As the freezing winds of winter settle in across Quebec, the lives of the poorest in the province undoubtedly become more difficult, with freezing temperatures making life on the street uninhabitable and potentially deadly for the thousands of homeless in Montreal. Though faced with growing poverty rates in Quebec, Jean Charest’s Liberal government has instituted no major increases to public spending on social programs for the poor of the province.
To mark the 2007 holiday season, local anti-poverty collective Le Comité des Sans Emploi is organizing "commando-bouffe," a protest and direct action to highlight poverty in Quebec, modelled after a similar action a decade ago. Ten years ago, hundreds of activists converged on the Queen Elizabeth Hotel to "re-appropriate" or "steal," depending on whose point of view, an entire buffet in order to share it with homeless and low-income protesters participating in the protest, making headlines across Canada.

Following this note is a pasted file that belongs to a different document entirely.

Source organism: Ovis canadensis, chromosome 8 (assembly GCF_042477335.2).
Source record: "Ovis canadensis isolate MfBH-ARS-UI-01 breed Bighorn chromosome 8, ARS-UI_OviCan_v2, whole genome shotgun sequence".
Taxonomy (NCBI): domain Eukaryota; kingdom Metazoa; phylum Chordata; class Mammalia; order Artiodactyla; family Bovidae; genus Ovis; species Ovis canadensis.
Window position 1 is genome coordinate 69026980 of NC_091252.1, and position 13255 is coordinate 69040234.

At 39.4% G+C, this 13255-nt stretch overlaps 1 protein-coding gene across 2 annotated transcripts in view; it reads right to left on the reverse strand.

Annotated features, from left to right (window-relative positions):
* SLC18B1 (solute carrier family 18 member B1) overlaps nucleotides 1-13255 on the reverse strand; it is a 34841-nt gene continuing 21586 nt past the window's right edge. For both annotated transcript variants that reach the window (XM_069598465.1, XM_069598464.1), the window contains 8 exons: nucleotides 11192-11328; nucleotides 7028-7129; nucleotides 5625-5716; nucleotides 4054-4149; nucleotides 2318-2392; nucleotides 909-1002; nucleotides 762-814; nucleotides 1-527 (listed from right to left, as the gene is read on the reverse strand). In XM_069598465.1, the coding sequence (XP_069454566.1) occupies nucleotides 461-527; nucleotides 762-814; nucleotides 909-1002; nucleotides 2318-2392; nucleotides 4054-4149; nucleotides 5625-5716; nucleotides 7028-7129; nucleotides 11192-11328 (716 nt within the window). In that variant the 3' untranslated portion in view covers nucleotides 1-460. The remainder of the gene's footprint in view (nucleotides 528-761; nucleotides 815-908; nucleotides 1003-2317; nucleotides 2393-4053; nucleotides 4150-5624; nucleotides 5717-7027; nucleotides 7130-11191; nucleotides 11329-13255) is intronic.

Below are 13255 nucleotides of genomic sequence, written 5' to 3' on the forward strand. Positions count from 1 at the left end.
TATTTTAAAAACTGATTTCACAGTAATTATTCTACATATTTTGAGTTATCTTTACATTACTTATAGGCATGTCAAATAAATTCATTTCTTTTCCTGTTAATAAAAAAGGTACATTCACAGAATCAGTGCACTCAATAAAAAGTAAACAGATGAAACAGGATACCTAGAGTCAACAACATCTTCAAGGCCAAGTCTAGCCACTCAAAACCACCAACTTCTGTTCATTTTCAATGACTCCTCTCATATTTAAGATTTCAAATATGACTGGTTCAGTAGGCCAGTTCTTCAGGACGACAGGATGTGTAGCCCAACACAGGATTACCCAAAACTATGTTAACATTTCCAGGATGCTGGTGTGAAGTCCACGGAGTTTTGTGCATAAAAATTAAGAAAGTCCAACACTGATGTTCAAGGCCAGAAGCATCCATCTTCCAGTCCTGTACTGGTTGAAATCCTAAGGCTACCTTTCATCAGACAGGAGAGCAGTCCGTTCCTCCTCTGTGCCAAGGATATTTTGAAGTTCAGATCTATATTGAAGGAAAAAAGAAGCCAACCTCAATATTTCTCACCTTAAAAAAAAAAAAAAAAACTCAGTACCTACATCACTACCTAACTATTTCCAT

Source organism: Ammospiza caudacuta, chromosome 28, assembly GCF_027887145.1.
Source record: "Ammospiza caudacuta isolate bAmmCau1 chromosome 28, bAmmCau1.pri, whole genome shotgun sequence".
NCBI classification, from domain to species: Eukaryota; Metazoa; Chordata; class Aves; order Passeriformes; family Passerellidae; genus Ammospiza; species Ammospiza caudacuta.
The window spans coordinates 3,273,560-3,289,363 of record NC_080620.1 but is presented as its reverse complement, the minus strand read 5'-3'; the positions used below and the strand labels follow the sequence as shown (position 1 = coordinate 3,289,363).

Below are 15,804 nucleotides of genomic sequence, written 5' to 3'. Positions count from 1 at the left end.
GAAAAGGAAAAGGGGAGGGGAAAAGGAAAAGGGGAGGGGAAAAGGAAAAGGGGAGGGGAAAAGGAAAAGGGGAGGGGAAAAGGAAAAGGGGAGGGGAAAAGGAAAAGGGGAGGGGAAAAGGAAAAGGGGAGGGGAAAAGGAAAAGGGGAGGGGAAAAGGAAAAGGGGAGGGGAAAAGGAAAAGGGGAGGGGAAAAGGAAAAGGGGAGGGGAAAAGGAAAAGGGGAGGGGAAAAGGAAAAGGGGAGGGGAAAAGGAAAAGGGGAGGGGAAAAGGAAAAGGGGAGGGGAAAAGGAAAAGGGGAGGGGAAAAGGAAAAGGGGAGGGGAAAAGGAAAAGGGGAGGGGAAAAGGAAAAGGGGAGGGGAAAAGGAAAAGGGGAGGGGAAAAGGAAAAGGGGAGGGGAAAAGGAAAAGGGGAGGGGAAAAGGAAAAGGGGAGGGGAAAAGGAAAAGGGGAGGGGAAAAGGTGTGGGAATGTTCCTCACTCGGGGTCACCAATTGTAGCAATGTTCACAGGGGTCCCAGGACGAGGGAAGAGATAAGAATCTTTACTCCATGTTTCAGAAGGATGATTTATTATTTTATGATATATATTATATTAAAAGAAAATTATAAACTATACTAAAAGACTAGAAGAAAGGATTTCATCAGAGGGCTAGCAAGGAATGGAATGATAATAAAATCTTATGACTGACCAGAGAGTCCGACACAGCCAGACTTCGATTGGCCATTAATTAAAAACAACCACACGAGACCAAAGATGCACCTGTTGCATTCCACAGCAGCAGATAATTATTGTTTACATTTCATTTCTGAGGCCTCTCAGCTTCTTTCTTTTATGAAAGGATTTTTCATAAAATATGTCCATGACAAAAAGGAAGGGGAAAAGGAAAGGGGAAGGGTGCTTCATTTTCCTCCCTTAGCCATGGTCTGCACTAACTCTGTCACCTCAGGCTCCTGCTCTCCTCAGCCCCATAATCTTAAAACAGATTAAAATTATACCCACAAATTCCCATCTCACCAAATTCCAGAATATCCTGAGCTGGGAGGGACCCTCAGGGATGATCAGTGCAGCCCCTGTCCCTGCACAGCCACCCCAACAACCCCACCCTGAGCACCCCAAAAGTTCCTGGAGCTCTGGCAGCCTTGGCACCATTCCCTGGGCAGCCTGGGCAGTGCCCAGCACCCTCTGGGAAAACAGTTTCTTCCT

"The economic and political scene in Quebec has changed a great deal in the last 10 years," according to François Giguere, spokesperson for Le Comité des Sans Emploi. "A decade ago both the provincial and federal governments were fighting the deficit, which provided a great deal of justification for cutting social programs mainly benefiting the poor. Now, however, as deficits have been cut and governments have balanced their budgets, the situation of the poorest in society is not improving despite claims from government officials that it would."
According to Le Comité des Sans Emploi, life for the poorest in Quebec hasn’t improved, as an estimated 275,000 families per month use food banks in Quebec and 16 million meals are served on an annual basis by 971 community organizations on the island of Montreal. Staggering statistics, which have led Le Comité des Sans Emploi to organize the 10-year anniversary action of "commando-bouffe," set for Dec. 4, starting at 11:30 a.m., 1710 Beaudry.